The Financial Crisis II. Is Peter Wallison Credible?

 

“It was a great mistake to push lower-income people into housing they couldn’t afford and couldn’t really handle once they had it.
 
                                                             former Congressman Barney Frank, 2010

“The ferocity of the left in defending Fannie Mae, Freddie Mac, and the government’s housing policies before 2008 is sometimes shocking, especially when even Barney Frank has given up.  It makes you wonder why this is so important to them.  They have no data, no policy arguments, just a virulent denial that anything other than the private financial sector could possibly be responsible for the financial crisis.”
                                                  “Hidden in Plain Sight,” p 42, by Peter Wallison, 2015

My last post, “The Financial Crisis I. The Cause” reported on a new book “Hidden in Plain Sight: What Really Caused the World’s Worst Financial Crisis and Why It Could Happen Again” by Peter Wallison, a financial policy analyst at the American Enterprise Institute.  He makes a very strong case, with voluminous documentation, that the basic cause of the financial crisis was the HUD policy requiring government agencies like Fannie Mae, Freddie Mac and the FHA to gradually acquire an increasing percentage of subprime mortgages.  When the housing bubble finally burst in 2007, the enormous number of delinquencies and defaults among these nontraditional mortgages, aggregate value over $5 trillion, drove down housing prices and caused the financial crisis.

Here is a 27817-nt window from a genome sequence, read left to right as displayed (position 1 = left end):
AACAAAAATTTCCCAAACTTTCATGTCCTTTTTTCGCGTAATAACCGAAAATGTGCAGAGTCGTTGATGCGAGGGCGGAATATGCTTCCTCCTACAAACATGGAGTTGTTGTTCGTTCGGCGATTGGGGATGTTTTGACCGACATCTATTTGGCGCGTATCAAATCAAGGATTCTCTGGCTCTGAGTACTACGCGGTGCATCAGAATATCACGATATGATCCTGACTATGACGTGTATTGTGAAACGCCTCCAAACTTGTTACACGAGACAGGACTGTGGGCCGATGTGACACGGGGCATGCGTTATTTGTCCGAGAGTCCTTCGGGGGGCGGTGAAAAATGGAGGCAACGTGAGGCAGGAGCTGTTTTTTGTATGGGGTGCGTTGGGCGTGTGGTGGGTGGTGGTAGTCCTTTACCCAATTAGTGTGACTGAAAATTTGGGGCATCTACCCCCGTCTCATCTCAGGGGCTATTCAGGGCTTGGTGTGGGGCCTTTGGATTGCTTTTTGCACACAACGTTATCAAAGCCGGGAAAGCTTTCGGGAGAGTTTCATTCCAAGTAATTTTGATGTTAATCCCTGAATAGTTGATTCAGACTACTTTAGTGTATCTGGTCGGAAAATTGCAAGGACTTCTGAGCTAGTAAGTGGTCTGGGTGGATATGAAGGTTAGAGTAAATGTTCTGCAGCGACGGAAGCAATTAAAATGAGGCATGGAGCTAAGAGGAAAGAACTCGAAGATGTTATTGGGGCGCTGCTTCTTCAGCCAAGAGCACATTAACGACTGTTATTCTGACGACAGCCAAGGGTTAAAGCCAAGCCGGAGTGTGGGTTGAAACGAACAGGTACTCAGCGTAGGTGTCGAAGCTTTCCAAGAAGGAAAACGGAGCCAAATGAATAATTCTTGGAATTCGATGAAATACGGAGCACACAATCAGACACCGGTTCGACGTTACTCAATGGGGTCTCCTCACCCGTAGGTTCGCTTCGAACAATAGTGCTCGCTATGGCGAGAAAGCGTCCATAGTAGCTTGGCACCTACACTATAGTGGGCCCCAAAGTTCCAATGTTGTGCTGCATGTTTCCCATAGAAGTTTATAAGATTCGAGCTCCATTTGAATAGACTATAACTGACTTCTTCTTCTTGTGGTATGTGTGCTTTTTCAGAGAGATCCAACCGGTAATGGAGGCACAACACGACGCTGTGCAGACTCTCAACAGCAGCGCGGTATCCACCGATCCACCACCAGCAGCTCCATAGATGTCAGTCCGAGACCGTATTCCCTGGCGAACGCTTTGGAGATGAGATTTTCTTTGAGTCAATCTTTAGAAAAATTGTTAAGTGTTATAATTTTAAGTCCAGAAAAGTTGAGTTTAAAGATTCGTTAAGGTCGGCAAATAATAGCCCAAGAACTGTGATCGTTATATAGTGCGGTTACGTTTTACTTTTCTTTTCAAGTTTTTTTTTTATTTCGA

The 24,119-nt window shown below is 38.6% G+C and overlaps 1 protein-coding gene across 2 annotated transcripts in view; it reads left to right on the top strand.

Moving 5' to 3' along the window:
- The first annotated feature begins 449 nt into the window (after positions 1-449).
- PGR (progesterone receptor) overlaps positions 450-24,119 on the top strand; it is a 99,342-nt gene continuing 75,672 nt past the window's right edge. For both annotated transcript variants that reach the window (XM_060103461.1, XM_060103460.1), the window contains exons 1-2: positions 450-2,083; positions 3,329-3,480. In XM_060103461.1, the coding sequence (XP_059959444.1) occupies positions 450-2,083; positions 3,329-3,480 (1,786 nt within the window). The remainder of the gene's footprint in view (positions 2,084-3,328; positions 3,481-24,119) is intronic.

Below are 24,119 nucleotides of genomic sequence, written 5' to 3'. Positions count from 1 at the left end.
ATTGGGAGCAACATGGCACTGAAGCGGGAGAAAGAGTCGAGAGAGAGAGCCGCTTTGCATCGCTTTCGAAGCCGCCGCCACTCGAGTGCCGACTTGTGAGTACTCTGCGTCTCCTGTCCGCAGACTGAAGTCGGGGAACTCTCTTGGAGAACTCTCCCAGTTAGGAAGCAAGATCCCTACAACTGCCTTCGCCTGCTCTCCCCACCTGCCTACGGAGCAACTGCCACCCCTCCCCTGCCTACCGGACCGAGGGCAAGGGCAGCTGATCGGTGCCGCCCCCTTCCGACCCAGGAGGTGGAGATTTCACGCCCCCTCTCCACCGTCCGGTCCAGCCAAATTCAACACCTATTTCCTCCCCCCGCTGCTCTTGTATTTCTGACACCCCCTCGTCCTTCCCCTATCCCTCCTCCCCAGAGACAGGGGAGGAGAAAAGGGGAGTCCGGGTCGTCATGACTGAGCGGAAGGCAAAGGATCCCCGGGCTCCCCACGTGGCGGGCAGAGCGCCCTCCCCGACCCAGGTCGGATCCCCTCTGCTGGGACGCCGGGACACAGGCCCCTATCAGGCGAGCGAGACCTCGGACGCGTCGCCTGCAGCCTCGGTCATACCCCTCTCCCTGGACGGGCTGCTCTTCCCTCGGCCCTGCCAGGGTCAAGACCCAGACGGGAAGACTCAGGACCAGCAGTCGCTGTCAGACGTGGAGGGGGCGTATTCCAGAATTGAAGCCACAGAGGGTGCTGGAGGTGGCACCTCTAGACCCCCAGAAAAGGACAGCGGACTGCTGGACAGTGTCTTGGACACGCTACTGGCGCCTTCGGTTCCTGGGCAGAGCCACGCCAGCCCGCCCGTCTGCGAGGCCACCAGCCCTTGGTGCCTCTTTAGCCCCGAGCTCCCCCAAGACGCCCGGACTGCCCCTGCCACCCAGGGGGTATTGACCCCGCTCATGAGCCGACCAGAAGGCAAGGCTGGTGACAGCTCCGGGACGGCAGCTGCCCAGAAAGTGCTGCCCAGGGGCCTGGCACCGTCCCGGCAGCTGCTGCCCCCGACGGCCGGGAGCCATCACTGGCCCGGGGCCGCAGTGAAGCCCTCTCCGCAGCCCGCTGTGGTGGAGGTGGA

CaptureAs noted above by Mr. Wallison himself, such an explanation is simply unacceptable to people who insist on blaming the private sector for the crisis.  Rather than dealing with public records and data available, they instead try to discredit Mr. Wallison.  My purpose today is to give two vivid examples of the types of documents which Mr. Wallison uses to make his case:

  • (Fannie Mae 10-K report, 2006). “We have made, and continue to make, significant adjustments to our mortgage loan sourcing and purchase strategies in an effort to meet HUD’s increased hosing goals and new subgoals.  These strategies include entering into some purchase and securitization transactions with lower expected economic returns than our typical transactions.  We have also relaxed some of our underwriting criteria to obtain goals-qualifying mortgage loans and increased our investments in higher-risk mortgage loan products that are more likely to serve the borrowers targeted by HUD’s goals and subgoals, which could increase our credit losses.
  • (statement by Daniel Mudd, former Fannie Mae CEO, April 2010). “Fannie Mae’s mission regulator, HUD, imposed ever-higher housing goals that were very difficult to meet during my tenure as CEO.  The HUD goals greatly impacted Fannie Mae’s business, as a great deal of time, resources, energy and personnel were dedicated to finding ways to meet these goals.  HUD increased the goals aggressively over time to the point where they exceeded the 50% mark, requiring Fannie Mae to place greater emphasis on purchasing loans in underserved areas.  This became particularly problematic when goal requirements grew to far exceed the proportion of eligible mortgages originated in the primary market.”